* Stocks surge as Yellen pledges to stay course on Bernanke
* Dollar rises, oil prices steady on Yellen's congressional
* Gold hits three-month high, U.S. government debt sells off
By Herbert Lash
NEW YORK, Feb 11 The dollar and global equity
markets rallied on Tuesday after Federal Reserve Chair Janet
Yellen said she expects the U.S. central bank to continue
trimming its bond purchases, a sign the Fed believes the economy
is on track for further growth.
Stock indices on Wall Street surged more than 1 percent
while the U.S. currency rebounded against the euro and gained
against the yen after Yellen's testimony before the House
Financial Services Committee.
Yellen said recent volatility in global financial markets
did "not pose a substantial risk to the U.S. economic outlook"
and reiterated that the Fed was on track to keep scaling back
its economic stimulus.
A potential market headwind also appeared to be removed
after Republican leaders in the U.S. House of Representatives
agreed to advance legislation that extends Washington's
borrowing authority for a year without conditions.
A vote expected late Tuesday would mark a dramatic shift
from the confrontational fiscal tactics House Republicans have
used over the past three years, culminating in last October's
16-day shutdown of the federal government in Washington.
The benchmark S&P 500 posted its best four-day
performance in 13 months, gaining almost 4 percent, and was
within 1.5 percentage points of its all-time high reached a
Stocks in Europe, emerging markets and Canada also rallied
as Yellen emphasized continuity in the Fed's policy, saying she
strongly supports the tact of her predecessor, Ben Bernanke.
"The last thing she wants to do at this point is complicate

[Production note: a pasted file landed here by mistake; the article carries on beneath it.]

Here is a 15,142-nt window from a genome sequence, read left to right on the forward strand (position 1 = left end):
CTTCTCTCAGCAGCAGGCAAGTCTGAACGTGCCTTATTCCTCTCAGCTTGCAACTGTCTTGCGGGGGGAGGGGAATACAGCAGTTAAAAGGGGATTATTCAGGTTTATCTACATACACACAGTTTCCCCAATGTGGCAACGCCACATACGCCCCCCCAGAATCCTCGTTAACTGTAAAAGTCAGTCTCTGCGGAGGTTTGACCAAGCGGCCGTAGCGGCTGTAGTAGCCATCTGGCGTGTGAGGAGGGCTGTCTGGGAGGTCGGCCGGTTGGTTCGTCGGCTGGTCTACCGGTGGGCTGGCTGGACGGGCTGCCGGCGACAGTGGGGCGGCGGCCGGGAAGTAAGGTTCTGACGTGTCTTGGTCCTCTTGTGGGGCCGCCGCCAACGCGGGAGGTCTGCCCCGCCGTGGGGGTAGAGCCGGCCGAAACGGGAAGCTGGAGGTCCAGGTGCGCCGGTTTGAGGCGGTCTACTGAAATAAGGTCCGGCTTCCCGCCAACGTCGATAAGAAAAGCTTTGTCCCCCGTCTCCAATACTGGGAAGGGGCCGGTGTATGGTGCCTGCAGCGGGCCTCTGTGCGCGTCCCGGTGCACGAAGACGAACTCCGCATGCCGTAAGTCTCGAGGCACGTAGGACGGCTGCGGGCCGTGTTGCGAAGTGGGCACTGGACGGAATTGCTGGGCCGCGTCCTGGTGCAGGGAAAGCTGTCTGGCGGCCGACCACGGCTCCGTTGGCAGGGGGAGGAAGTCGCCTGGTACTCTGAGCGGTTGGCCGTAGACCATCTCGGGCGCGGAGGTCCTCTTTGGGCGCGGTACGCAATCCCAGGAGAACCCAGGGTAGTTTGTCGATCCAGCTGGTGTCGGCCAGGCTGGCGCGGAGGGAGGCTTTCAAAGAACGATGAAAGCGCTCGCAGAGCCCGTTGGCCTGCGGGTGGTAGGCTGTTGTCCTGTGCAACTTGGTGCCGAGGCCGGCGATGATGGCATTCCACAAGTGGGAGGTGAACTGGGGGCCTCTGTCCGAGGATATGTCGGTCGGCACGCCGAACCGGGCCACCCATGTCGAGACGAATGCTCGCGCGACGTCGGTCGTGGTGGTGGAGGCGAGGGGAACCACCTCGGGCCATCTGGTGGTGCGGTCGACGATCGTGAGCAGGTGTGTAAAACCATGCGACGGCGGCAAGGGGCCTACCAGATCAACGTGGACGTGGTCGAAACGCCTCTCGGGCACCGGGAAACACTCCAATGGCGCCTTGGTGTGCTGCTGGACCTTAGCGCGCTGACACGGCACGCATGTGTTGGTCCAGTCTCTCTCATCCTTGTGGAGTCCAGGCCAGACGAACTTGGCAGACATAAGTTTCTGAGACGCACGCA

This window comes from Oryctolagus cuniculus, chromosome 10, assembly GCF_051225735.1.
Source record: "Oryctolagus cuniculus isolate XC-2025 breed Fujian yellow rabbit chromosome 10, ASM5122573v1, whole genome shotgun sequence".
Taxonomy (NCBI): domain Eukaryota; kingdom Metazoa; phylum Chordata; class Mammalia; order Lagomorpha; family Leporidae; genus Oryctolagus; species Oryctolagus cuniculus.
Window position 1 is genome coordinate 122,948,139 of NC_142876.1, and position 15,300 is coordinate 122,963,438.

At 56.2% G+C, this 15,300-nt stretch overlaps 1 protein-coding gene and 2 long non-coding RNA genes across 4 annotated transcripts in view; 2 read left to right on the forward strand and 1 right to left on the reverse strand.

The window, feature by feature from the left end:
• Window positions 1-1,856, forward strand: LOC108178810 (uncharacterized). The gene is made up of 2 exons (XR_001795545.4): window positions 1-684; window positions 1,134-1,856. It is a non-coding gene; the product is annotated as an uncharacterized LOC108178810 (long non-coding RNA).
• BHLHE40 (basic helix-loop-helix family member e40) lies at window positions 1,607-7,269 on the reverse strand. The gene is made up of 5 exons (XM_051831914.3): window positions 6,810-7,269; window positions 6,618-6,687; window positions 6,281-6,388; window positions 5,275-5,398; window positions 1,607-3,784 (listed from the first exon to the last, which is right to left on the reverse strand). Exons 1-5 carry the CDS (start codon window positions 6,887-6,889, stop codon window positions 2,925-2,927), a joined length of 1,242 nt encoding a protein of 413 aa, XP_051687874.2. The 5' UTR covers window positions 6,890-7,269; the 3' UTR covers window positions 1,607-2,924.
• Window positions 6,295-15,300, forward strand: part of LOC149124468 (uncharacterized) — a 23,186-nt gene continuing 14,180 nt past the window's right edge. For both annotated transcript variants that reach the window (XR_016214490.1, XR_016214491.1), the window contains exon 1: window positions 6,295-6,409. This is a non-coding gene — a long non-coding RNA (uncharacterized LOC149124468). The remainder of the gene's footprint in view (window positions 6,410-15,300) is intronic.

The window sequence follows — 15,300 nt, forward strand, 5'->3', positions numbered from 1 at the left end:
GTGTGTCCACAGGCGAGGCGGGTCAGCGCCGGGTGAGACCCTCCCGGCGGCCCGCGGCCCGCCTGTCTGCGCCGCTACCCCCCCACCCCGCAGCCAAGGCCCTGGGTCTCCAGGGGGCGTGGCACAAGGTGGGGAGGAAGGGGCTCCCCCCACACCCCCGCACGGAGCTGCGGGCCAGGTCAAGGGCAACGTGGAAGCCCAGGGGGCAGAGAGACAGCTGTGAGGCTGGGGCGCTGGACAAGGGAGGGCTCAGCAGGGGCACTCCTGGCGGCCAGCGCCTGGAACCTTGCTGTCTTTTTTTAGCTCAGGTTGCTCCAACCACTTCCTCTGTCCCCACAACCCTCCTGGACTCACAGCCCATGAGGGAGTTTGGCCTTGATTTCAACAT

things or muddy a well-established message. 'Do no harm' is her
motto unless the data changes more than we have seen so far,"
said Brad McMillan, chief investment officer at Commonwealth
Financial in Waltham, Massachusetts.
MSCI's all-country world index, which
measures stock performance in 45 countries, and its emerging
markets index both gained 1.1 percent.
In Europe, the FTSEurofirst 300 index of leading
regional shares closed up 1.25 percent at 1,317.30. Stock
markets in Brazil and Mexico jumped more than 1.5
percent, while Bay Street in Toronto rose 0.93
On Wall Street, the Dow Jones industrial average rose
219.05 points, or 1.39 percent, to 16,020.84. The S&P 500
gained 22.42 points, or 1.25 percent, to 1,822.26 and the Nasdaq
Composite added 47.533 points, or 1.15 percent, to
"'Stay the course' is in my opinion the message the Street
wanted to hear," said Phil Orlando, chief equity strategist at
Federated Investors in New York. "The Fed believes these weather
issues, these (emerging market) issues are transitory and we are
in a sustainable growth path for U.S. GDP."
The dollar came off nearly two-week lows after Yellen
signaled there would no immediate deviation from the Fed's
winding down of its massive bond purchases.
The U.S. currency jumped 0.4 percent against the Japanese
yen to 102.65, while the euro fell 0.07 percent to
U.S. Treasuries slid after Yellen said she strongly
supported the Fed's monetary policy strategy, suggesting its
current reduction in bond purchases was on track. Her remarks
dispelled fears the economy was worse than expected.
The price of benchmark 10-year Treasury notes
fell 12/32 to yield 2.7222 percent.
Gold hit a three-month high and oil prices rose, with Brent
crude edging above $109 a barrel.
Brent crude rose 5 cents to settle at $108.68 a
barrel. U.S. crude edged down 12 cents to settle at
Gold futures for April delivery rose 1.3 percent to
$1,291.40 an ounce.